Book review: Rework

 

It’s a rapidly changing world for small business, yet it seems that bookstores these days are loaded with books that are rote regurgitations of generation-old business fables. This is the more the case with business advice books written by corporate CEOs or turn-around specialists offering up their “expertise” for an audience of smaller scale entrepreneurs.

So, it’s refreshing when someone comes along and legitimately challenges some of the worn out wisdom. From its first few paragraphs it’s evident that the book Rework offers a refreshing alternative.  The book highlights new opportunities that exist for true innovators and acknowledges that recent economic upheavals and the emergence of online tools have produced a major shift for anyone who runs a business.

The rub is that we’re still using old rules to operate in a new world. Rework’s authors Jason Fried and David Hansson, use wisdom gathered from their company 37signals as the case study this no-nonsense, streamlined, and versatile business model. 37signals is the producer of the several highly successful business software programs (IE Basecamp) that do “just what you need and nothing you don’t”.

Written as a series of one to two page essays, Rework throws conventional business acumen under the bus and offers up instead cold (but in a refreshing way) new alternatives. I found myself agreeing with much of their cut-to-the-chase, minimalist philosophy to a point where I was amazed no one had challenged the entrenched status quo previously.

For example, entrepreneurial experts have for years preached the requirement that every successful business go through the rudimentary process of writing a business plan. Fried and Hansson say balderdash to this conventional wisdom, countering that business plans “put blinders on you” and are limiting enough that they “are inconsistent with improvisation”. In other words it’s a little ridiculous to “let the past drive the future”, letting the guesswork of forecasts dictate what important decisions we make within current reality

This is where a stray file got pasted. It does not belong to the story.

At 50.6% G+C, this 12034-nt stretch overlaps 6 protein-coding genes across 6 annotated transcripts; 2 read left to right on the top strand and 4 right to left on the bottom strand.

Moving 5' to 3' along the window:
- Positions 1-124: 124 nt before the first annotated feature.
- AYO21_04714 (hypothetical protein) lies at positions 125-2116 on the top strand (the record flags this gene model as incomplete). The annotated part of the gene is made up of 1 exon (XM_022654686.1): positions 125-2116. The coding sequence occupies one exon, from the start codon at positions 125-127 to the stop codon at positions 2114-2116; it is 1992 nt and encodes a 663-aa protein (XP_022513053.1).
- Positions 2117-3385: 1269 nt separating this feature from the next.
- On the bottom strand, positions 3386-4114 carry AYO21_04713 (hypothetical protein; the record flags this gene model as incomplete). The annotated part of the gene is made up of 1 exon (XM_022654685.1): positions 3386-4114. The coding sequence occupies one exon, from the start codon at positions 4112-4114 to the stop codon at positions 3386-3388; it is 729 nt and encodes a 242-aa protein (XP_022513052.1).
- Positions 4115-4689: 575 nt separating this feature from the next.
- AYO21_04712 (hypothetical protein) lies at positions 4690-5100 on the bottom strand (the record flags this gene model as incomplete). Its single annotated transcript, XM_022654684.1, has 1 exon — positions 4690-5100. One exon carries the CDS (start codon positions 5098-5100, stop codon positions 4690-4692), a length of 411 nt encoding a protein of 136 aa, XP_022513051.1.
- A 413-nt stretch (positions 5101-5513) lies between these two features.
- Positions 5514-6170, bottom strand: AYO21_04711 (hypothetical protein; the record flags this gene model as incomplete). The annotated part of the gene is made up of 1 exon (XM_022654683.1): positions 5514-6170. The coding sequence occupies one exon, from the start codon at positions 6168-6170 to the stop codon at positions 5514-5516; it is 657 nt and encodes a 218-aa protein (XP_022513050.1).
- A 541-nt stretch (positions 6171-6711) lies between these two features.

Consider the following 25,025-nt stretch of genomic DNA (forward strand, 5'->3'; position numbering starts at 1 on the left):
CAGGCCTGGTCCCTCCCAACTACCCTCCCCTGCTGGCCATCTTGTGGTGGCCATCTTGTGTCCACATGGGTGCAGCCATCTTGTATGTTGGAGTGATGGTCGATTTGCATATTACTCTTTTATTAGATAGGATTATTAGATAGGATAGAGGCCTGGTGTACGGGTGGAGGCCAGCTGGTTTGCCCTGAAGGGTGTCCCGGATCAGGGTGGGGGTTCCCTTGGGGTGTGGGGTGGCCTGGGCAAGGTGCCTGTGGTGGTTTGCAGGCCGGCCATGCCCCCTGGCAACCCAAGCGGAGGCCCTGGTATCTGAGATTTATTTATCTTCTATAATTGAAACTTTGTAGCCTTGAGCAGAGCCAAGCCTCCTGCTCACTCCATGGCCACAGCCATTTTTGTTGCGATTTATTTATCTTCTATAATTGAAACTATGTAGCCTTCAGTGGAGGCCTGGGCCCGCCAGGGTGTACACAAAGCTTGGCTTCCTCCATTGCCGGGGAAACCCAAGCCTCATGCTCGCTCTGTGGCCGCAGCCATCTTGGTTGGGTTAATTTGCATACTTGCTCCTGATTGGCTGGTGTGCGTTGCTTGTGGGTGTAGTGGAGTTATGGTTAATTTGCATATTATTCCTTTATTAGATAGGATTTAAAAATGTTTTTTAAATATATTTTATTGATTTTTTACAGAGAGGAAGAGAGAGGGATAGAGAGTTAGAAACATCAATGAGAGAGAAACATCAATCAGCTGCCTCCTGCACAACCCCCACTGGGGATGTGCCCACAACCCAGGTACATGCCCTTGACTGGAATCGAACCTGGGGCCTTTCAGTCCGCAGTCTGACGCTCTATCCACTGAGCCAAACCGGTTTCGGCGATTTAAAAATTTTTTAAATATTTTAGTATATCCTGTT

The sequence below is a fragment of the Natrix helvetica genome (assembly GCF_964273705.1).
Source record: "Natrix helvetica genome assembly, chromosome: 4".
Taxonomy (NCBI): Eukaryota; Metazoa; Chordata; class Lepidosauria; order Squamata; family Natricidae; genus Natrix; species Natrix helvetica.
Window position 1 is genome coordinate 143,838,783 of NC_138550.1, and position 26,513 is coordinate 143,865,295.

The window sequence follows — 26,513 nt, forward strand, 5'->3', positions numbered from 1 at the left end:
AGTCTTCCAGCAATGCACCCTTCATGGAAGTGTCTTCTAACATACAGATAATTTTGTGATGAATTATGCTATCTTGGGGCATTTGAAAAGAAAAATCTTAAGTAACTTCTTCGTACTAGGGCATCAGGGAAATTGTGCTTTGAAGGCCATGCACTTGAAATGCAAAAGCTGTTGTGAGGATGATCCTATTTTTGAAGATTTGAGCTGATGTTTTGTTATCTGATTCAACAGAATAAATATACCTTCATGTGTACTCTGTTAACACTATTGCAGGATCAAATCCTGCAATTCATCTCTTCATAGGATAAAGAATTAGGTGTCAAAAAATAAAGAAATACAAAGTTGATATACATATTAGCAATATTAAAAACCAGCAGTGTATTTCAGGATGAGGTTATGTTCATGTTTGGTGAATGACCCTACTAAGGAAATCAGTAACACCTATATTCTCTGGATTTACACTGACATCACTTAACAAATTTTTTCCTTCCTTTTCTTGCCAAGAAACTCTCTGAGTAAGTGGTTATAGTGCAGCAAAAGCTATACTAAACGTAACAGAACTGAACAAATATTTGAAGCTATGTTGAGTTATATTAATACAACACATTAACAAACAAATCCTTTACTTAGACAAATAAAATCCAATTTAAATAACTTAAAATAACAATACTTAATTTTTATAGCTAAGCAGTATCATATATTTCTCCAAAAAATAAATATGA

It may take awhile to get used to Fried and Hansson’s counterintuitive mindset, but their philosophy does set one’s creative forces in motion. “Rework” pounds on plenty of other small business assumptions that have been handed down without any questions to their relevance in today’s changing business landscape.

One essay attacks the subject of press releases (Press release are SPAM), citing that the tired, “generic” formula of a press release fails to accomplish its intention of getting one noticed. As an alternative Fried and Hansson urge their readers to “Instead, call someone. Write a personal note. Do something meaningful. Be remarkable. Stand out. Be unforgetable. That’s how you’ll get the best coverage.”

Want more to set your inner entrepreneur on its ear? Try these reframed sacred cows on for size:

  1. Mission statement impossible
  2. Why grow?
  3. Build half a product, not a half assed product
  4. Meetings are toxic
  5. Send people home at 5
  6. Drug dealers get is right
  7. You don’t need to create a culture

With roughly 70 short topical essays Rework delivers its own take on a variety of business topics encapsulating the change-on-a-dime structure today’s “micro-businesses” need to succeed. When I say micro-business I’m not referring to the traditional definition of five or less employees, but a more nimble business that can enter and exit the marketplace quickly and be run more within parameters set by the owner’s lifestyle and interests.

Overall, Fried and Hansson are successful using their model to demonstrate how even a small, thought out start-up business can compete as a niche marketer globally in quick order, with a minimal investment (compared the traditional model).

Rework’s only weakness is its limited scope of reference. Yes, it has worked for 37signals, but those lessons learned may not be applicable to everyone else or proven out (yet) with a broad sample group. Fried’s and Hansson’s candid writing style does contain some mild obscenities that might wake up and upset some readers, but that could also be their intent.

Regardless, Fried’s and Hansson’s accumulated knowledge pokes holes in accepted staples that have been rolling along for oh so long. It would be one thing to say that these virtues are no longer relevant, but the co-authors of Rework also offer viable replacements that make sense and bring new perspective to those of us who thought we had heard it all before.

Chris Wendel is the Regional Director for Michigan Small Business & Technology Development Center (SBTDC) in Traverse City. The SBTDC assists businesses with one-on-one business consulting, market research information, and entrepreneurial training.

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